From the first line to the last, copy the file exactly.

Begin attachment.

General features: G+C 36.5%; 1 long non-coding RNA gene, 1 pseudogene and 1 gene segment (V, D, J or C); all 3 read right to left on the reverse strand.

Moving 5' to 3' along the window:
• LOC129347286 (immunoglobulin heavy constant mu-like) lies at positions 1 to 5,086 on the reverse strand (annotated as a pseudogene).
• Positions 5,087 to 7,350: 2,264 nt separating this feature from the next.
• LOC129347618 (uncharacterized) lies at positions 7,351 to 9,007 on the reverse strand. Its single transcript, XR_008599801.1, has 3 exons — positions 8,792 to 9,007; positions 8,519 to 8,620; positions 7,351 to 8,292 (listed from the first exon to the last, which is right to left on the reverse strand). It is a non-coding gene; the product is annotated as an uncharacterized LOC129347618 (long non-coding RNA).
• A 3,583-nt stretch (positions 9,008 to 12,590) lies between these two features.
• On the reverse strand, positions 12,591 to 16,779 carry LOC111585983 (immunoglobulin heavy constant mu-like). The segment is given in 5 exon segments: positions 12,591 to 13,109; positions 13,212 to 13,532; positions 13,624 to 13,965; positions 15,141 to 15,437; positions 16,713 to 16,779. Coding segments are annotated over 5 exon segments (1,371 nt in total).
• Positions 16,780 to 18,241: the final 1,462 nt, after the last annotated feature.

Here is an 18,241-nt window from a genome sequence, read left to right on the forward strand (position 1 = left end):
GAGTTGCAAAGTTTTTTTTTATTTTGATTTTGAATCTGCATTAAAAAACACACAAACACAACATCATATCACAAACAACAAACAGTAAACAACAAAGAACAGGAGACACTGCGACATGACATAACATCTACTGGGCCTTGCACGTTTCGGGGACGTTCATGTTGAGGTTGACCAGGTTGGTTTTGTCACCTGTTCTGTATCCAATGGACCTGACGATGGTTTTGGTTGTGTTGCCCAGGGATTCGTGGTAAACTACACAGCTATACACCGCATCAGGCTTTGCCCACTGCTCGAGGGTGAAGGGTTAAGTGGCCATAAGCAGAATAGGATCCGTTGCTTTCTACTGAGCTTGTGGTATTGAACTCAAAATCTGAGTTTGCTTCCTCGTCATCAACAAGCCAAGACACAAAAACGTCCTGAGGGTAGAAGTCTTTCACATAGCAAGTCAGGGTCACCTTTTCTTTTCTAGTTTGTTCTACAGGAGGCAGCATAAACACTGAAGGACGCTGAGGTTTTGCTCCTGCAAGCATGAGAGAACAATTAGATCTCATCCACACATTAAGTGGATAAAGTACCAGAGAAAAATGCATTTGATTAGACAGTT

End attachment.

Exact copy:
General features: G+C 36.5%; 1 long non-coding RNA gene, 1 pseudogene and 1 gene segment (V, D, J or C); all 3 read right to left on the reverse strand.

Moving 5' to 3' along the window:
• LOC129347286 (immunoglobulin heavy constant mu-like) lies at positions 1 to 5,086 on the reverse strand (annotated as a pseudogene).
• Positions 5,087 to 7,350: 2,264 nt separating this feature from the next.
• LOC129347618 (uncharacterized) lies at positions 7,351 to 9,007 on the reverse strand. Its single transcript, XR_008599801.1, has 3 exons — positions 8,792 to 9,007; positions 8,519 to 8,620; positions 7,351 to 8,292 (listed from the first exon to the last, which is right to left on the reverse strand). It is a non-coding gene; the product is annotated as an uncharacterized LOC129347618 (long non-coding RNA).
• A 3,583-nt stretch (positions 9,008 to 12,590) lies between these two features.
• On the reverse strand, positions 12,591 to 16,779 carry LOC111585983 (immunoglobulin heavy constant mu-like). The segment is given in 5 exon segments: positions 12,591 to 13,109; positions 13,212 to 13,532; positions 13,624 to 13,965; positions 15,141 to 15,437; positions 16,713 to 16,779. Coding segments are annotated over 5 exon segments (1,371 nt in total).
• Positions 16,780 to 18,241: the final 1,462 nt, after the last annotated feature.

Here is an 18,241-nt window from a genome sequence, read left to right on the forward strand (position 1 = left end):
GAGTTGCAAAGTTTTTTTTTATTTTGATTTTGAATCTGCATTAAAAAACACACAAACACAACATCATATCACAAACAACAAACAGTAAACAACAAAGAACAGGAGACACTGCGACATGACATAACATCTACTGGGCCTTGCACGTTTCGGGGACGTTCATGTTGAGGTTGACCAGGTTGGTTTTGTCACCTGTTCTGTATCCAATGGACCTGACGATGGTTTTGGTTGTGTTGCCCAGGGATTCGTGGTAAACTACACAGCTATACACCGCATCAGGCTTTGCCCACTGCTCGAGGGTGAAGGGTTAAGTGGCCATAAGCAGAATAGGATCCGTTGCTTTCTACTGAGCTTGTGGTATTGAACTCAAAATCTGAGTTTGCTTCCTCGTCATCAACAAGCCAAGACACAAAAACGTCCTGAGGGTAGAAGTCTTTCACATAGCAAGTCAGGGTCACCTTTTCTTTTCTAGTTTGTTCTACAGGAGGCAGCATAAACACTGAAGGACGCTGAGGTTTTGCTCCTGCAAGCATGAGAGAACAATTAGATCTCATCCACACATTAAGTGGATAAAGTACCAGAGAAAAATGCATTTGATTAGACAGTT